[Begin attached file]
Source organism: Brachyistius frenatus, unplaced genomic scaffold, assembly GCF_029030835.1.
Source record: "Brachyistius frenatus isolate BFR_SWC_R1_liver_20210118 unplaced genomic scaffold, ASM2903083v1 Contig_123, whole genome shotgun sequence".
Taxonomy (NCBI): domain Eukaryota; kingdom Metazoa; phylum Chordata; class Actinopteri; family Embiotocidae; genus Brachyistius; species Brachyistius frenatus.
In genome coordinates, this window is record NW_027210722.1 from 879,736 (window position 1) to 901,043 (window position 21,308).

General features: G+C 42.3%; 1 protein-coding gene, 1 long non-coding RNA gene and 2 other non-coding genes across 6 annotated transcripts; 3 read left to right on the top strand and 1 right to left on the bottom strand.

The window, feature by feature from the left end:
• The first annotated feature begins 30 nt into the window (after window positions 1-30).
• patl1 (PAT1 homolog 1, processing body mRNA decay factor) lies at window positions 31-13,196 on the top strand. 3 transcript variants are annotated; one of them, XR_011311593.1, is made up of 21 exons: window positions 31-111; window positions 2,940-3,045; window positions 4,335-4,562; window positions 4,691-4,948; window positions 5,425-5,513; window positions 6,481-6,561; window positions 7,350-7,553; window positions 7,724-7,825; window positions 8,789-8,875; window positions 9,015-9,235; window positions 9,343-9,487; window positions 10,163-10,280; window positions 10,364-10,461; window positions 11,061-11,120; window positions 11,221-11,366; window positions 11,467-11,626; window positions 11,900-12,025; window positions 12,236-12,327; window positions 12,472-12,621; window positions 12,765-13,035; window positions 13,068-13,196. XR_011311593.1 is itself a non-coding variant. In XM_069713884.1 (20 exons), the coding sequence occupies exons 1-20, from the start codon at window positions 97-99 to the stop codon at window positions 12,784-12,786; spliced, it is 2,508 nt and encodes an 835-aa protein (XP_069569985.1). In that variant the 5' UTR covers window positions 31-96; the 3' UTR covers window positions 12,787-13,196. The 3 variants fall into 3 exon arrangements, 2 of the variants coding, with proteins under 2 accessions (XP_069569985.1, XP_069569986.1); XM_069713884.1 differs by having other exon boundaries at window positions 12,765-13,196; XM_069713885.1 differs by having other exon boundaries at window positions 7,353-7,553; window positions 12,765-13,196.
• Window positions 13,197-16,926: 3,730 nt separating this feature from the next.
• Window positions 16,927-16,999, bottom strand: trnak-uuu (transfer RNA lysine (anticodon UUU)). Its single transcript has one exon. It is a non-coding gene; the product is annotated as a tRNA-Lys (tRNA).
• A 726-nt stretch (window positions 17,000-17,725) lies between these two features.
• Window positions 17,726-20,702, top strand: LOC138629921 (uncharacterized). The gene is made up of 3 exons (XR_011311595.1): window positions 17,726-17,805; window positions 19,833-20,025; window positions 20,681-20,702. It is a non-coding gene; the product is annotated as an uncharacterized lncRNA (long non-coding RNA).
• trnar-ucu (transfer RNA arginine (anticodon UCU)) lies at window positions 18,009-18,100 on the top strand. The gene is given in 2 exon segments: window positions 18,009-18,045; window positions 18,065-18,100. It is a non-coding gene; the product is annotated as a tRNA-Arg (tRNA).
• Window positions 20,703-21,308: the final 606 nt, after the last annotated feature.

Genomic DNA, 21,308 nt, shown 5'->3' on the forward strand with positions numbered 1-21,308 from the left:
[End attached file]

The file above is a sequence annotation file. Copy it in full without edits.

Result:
Source organism: Brachyistius frenatus, unplaced genomic scaffold, assembly GCF_029030835.1.
Source record: "Brachyistius frenatus isolate BFR_SWC_R1_liver_20210118 unplaced genomic scaffold, ASM2903083v1 Contig_123, whole genome shotgun sequence".
Taxonomy (NCBI): domain Eukaryota; kingdom Metazoa; phylum Chordata; class Actinopteri; family Embiotocidae; genus Brachyistius; species Brachyistius frenatus.
In genome coordinates, this window is record NW_027210722.1 from 879,736 (window position 1) to 901,043 (window position 21,308).

General features: G+C 42.3%; 1 protein-coding gene, 1 long non-coding RNA gene and 2 other non-coding genes across 6 annotated transcripts; 3 read left to right on the top strand and 1 right to left on the bottom strand.

The window, feature by feature from the left end:
• The first annotated feature begins 30 nt into the window (after window positions 1-30).
• patl1 (PAT1 homolog 1, processing body mRNA decay factor) lies at window positions 31-13,196 on the top strand. 3 transcript variants are annotated; one of them, XR_011311593.1, is made up of 21 exons: window positions 31-111; window positions 2,940-3,045; window positions 4,335-4,562; window positions 4,691-4,948; window positions 5,425-5,513; window positions 6,481-6,561; window positions 7,350-7,553; window positions 7,724-7,825; window positions 8,789-8,875; window positions 9,015-9,235; window positions 9,343-9,487; window positions 10,163-10,280; window positions 10,364-10,461; window positions 11,061-11,120; window positions 11,221-11,366; window positions 11,467-11,626; window positions 11,900-12,025; window positions 12,236-12,327; window positions 12,472-12,621; window positions 12,765-13,035; window positions 13,068-13,196. XR_011311593.1 is itself a non-coding variant. In XM_069713884.1 (20 exons), the coding sequence occupies exons 1-20, from the start codon at window positions 97-99 to the stop codon at window positions 12,784-12,786; spliced, it is 2,508 nt and encodes an 835-aa protein (XP_069569985.1). In that variant the 5' UTR covers window positions 31-96; the 3' UTR covers window positions 12,787-13,196. The 3 variants fall into 3 exon arrangements, 2 of the variants coding, with proteins under 2 accessions (XP_069569985.1, XP_069569986.1); XM_069713884.1 differs by having other exon boundaries at window positions 12,765-13,196; XM_069713885.1 differs by having other exon boundaries at window positions 7,353-7,553; window positions 12,765-13,196.
• Window positions 13,197-16,926: 3,730 nt separating this feature from the next.
• Window positions 16,927-16,999, bottom strand: trnak-uuu (transfer RNA lysine (anticodon UUU)). Its single transcript has one exon. It is a non-coding gene; the product is annotated as a tRNA-Lys (tRNA).
• A 726-nt stretch (window positions 17,000-17,725) lies between these two features.
• Window positions 17,726-20,702, top strand: LOC138629921 (uncharacterized). The gene is made up of 3 exons (XR_011311595.1): window positions 17,726-17,805; window positions 19,833-20,025; window positions 20,681-20,702. It is a non-coding gene; the product is annotated as an uncharacterized lncRNA (long non-coding RNA).
• trnar-ucu (transfer RNA arginine (anticodon UCU)) lies at window positions 18,009-18,100 on the top strand. The gene is given in 2 exon segments: window positions 18,009-18,045; window positions 18,065-18,100. It is a non-coding gene; the product is annotated as a tRNA-Arg (tRNA).
• Window positions 20,703-21,308: the final 606 nt, after the last annotated feature.

Genomic DNA, 21,308 nt, shown 5'->3' on the forward strand with positions numbered 1-21,308 from the left: